Morgentaler v. Rushdie: A Tale of Two Public Trials
Both spent the better part of their lives in the limelight, and were recently adorned with the highest honor of the land. But among a transatlantic community of common roots, one courted controversy and faced government persecution, while the other wallowed in constant public praise and state adoration.
This month, Canadian physician and abortion advocate Henry Morgentaler won the Order of Canada, the country’s highest civilian honour. One year ago, British novelist Salman Rushdie was accorded the U.K. equivalent, a knighthood. The public involvement of both men and the subject matter of their work or activism are quite distinct but their life trajectories share common features. If any lessons can be drawn from comparing the public perceptions that accompanied these trajectories, it is this: Winning a case in the court of public opinion may have little to do with one’s courage to change the status quo, and everything to do with whose status quo one is challenging.
1) Both Morgentaler and Rushdie challenged the status quo and offended the sentiments of a religious establishment and its followers. Rushdie incurred the wrath of devout Muslims when they learned of his blasphemous novel Satanic Verses. He was largely maligned in the press in the Muslim and Arab world. Morgentaler infuriated do-good Christians and was vilified among Christian conservative circles and the right-wing press.
2) Both went through personal trials and tribulations and at times, their lives were in immanent danger. Rushdie was “sentenced” to death by the head of the Iranian state Ayatollah Khomeini in 1989 and lived in hiding for many years fearing for his life. (The U.K. government spent an estimated 10 million pounds to protect him.) Meanwhile, Morgentaler was arrested and jailed by the Canadian authorities, was physically attacked by a disgruntled “pro-life” activist, and one of his abortion clinics was bombed in the early 90’s
3) Both men became household names in the course of their attempt to uphold what they believed in. The Ayatollah’s verdict against the Indian-born novelist catapulted Rushdie to fame and turned his works into international bestsellers. Morgentaler’s refusal to abide by Canadian law and his outspoken public appearances rallied millions to his cause and transformed him into the poster child of the pro-choice camp.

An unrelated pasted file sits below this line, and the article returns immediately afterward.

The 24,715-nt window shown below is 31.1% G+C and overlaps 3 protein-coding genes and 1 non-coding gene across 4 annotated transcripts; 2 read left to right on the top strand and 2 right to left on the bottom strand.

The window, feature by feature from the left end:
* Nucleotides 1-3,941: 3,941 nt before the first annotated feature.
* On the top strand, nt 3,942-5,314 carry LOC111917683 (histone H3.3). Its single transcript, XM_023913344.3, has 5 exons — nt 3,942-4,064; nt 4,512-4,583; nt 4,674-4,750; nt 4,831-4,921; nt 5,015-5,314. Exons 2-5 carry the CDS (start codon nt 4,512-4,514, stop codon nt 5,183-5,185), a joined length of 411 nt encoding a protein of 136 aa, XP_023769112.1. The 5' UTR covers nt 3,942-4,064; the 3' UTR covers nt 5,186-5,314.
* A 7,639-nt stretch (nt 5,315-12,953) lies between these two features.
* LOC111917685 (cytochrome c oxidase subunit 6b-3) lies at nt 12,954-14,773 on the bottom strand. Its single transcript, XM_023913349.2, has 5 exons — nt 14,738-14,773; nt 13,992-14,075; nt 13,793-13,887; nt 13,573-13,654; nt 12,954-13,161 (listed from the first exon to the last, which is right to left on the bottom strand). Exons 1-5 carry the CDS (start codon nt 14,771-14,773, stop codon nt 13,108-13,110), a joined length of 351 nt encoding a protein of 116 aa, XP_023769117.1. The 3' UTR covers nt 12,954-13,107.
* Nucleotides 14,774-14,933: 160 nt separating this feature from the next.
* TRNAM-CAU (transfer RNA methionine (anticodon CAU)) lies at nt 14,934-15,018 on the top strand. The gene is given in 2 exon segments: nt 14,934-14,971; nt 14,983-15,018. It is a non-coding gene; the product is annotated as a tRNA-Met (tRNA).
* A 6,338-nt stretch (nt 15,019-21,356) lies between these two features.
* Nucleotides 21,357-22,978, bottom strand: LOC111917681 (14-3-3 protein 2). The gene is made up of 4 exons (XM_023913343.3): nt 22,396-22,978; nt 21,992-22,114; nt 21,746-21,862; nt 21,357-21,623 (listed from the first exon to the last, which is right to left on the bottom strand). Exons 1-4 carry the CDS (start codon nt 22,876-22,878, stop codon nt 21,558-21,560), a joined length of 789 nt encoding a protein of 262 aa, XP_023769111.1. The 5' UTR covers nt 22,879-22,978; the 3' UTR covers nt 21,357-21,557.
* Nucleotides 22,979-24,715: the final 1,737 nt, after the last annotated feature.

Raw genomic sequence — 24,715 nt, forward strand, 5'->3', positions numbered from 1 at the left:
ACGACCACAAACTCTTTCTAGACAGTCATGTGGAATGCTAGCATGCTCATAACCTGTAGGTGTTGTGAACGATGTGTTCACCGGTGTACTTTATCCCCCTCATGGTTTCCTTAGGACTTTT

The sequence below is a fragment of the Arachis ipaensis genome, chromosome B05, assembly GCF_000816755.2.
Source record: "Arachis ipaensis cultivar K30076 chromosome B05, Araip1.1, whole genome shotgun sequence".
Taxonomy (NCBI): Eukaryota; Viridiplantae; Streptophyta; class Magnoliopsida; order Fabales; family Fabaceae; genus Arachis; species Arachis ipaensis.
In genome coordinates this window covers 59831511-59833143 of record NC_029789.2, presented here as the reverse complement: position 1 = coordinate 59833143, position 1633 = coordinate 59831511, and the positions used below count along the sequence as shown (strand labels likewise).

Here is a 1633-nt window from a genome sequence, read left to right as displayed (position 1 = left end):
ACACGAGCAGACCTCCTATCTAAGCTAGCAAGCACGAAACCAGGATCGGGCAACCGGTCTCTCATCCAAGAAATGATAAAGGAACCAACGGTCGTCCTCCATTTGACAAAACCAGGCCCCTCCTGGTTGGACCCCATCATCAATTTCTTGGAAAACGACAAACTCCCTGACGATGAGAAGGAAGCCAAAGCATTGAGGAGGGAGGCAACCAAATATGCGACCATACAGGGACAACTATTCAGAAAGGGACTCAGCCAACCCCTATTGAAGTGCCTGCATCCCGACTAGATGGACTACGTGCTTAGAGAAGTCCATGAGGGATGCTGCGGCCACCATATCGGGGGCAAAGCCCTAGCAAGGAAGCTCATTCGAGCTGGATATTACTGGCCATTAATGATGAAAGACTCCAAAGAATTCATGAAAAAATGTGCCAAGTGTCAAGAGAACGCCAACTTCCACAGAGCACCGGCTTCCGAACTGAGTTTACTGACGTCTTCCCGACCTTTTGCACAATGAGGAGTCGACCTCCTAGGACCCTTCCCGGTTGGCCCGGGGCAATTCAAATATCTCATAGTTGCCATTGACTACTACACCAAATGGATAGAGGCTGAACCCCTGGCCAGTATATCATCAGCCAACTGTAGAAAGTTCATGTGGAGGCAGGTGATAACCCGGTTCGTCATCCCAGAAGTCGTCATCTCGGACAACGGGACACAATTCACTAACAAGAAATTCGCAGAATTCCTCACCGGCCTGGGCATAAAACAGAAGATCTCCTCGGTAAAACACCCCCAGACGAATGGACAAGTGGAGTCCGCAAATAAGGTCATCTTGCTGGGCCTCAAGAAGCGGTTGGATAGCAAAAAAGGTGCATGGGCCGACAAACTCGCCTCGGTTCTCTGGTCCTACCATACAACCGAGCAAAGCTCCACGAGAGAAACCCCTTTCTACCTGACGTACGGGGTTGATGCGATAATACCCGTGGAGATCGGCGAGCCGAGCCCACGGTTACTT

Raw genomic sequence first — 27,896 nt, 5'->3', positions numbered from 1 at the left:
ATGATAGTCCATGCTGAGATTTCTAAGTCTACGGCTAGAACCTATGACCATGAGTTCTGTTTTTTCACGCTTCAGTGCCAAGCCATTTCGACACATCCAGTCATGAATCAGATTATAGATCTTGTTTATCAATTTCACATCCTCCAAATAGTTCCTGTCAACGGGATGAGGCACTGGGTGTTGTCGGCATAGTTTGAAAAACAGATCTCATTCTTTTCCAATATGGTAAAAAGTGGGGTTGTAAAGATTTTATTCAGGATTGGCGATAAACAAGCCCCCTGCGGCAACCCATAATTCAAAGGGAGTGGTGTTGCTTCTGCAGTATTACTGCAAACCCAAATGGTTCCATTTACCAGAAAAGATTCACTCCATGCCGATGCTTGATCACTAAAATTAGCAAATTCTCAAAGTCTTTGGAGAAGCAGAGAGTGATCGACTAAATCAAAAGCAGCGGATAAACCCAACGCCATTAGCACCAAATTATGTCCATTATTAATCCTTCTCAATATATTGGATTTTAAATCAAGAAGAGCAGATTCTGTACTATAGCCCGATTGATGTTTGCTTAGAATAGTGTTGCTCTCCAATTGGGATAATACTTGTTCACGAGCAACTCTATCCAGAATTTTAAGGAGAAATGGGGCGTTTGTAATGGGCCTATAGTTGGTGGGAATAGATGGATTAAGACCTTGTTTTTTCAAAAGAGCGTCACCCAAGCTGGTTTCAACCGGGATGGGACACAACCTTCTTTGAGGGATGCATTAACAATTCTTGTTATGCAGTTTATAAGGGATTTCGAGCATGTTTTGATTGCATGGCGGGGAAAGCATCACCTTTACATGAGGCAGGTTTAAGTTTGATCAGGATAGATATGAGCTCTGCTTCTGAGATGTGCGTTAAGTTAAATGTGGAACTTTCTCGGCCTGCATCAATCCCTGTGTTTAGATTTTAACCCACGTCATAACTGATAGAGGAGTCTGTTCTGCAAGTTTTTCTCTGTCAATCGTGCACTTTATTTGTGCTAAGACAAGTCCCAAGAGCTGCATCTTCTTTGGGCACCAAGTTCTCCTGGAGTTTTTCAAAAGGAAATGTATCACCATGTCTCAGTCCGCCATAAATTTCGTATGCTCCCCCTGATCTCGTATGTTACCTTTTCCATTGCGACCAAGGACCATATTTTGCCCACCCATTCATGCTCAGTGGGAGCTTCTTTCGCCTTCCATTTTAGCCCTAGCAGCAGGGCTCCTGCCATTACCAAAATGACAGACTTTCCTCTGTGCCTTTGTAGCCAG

4) Finally, both men eventually won official recognition for their lifetime achievements. However, the apparent commonality between the legacies of both men does not seem to translate to the way their work is debated in public. Knighting Rushdie was reduced from an acknowledgement of a life-time of storytelling to an enlightened celebration of freedom of speech against the dark forces of a backward and intolerant religious doctrine. Reporting his knighthood was rarely mentioned without an immediate reference to the death “fatwa” against him. If there were any dissenting voices or critiques of the wisdom of the decision to knight him (while decrying that of calling for his death), they belonged outside the polity of rational discourse and tolerance of the other, to a place where rage easily supplants reason and anger replaces anxiety, in short, to that imagined community of a monolithic Islamic culture, where disputes are restricted to mob gatherings on the street or to declarations of jihad on obscure websites or by state-sponsored religious institutions. Meanwhile, the decision to anoint Morgentaler as a civil hero was rarely portrayed as a long overdue celebration of women’s rights without being cited as controversial. Opposition to granting him the order, even from religious groups, fell within the realm of freedom of opinion, not religious fanaticism or sexism and intolerance.
The stark gap between the framing of each debate is hard to reconcile with perceived notions of fair and balanced public discourse in the “free” world. But it is more understandable once we recognize that what matters is whose ideals each man was undermining. The doctor was in the beast’s belly while fighting to cure one of its ills, while the literary critic chose to point at the ills of the beast next door, while playing down the ills of those hailing him for speaking out. All of this is neither to rank the achievements of either man nor to incriminate them in the slightest way. They lived the life they believed in. It is simply to remind ourselves that double standards of judgment are alive and well amongst us and that in the court of public opinion, all too often, the real culprits may be none other than…the members of the jury.
The author wishes to thank Diana Younes for her helpful insights and valuable feedback on the subject.